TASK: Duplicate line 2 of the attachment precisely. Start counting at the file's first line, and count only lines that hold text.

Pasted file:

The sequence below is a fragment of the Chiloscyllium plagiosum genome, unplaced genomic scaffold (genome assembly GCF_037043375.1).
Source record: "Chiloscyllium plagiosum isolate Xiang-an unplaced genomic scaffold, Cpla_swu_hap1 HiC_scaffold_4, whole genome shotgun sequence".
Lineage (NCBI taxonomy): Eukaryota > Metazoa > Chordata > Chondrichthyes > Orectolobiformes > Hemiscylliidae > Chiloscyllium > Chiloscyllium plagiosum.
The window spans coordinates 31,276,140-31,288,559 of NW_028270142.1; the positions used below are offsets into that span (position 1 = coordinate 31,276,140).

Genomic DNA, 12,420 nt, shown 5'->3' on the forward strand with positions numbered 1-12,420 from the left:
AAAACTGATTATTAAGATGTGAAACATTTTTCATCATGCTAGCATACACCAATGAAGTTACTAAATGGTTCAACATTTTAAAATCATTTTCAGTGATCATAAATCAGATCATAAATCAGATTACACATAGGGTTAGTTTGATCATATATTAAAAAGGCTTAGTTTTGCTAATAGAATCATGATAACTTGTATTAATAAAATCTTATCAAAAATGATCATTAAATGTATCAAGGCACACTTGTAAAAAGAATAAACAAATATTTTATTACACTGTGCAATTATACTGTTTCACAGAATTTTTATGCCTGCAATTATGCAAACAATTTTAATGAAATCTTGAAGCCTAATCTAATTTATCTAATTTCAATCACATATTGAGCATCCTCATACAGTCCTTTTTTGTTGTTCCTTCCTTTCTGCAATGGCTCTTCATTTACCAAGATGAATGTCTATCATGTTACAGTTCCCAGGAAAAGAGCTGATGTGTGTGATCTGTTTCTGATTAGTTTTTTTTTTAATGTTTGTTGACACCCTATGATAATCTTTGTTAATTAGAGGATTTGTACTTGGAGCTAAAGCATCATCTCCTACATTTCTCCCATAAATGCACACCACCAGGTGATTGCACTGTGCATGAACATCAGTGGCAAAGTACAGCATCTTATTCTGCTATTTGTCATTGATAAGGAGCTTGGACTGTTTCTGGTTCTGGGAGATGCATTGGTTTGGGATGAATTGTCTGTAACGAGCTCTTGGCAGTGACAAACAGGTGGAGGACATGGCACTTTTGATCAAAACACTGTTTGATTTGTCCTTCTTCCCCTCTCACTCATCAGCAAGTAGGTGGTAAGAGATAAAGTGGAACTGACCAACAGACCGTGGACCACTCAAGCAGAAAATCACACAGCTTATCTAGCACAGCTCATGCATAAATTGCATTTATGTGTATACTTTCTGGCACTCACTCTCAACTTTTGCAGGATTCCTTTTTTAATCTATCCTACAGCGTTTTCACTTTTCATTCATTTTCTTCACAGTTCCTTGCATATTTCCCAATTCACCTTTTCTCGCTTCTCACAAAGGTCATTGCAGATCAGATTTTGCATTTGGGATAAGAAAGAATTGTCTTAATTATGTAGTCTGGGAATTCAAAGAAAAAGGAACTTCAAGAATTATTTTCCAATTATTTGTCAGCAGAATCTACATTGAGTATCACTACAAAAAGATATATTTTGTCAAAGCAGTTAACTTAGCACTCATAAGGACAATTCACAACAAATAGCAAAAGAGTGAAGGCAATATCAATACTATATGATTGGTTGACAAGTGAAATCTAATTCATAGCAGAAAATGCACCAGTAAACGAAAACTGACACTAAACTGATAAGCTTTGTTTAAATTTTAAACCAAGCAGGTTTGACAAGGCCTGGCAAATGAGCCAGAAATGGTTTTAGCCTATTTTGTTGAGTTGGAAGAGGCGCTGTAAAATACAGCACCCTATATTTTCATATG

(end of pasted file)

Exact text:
Source record: "Chiloscyllium plagiosum isolate Xiang-an unplaced genomic scaffold, Cpla_swu_hap1 HiC_scaffold_4, whole genome shotgun sequence".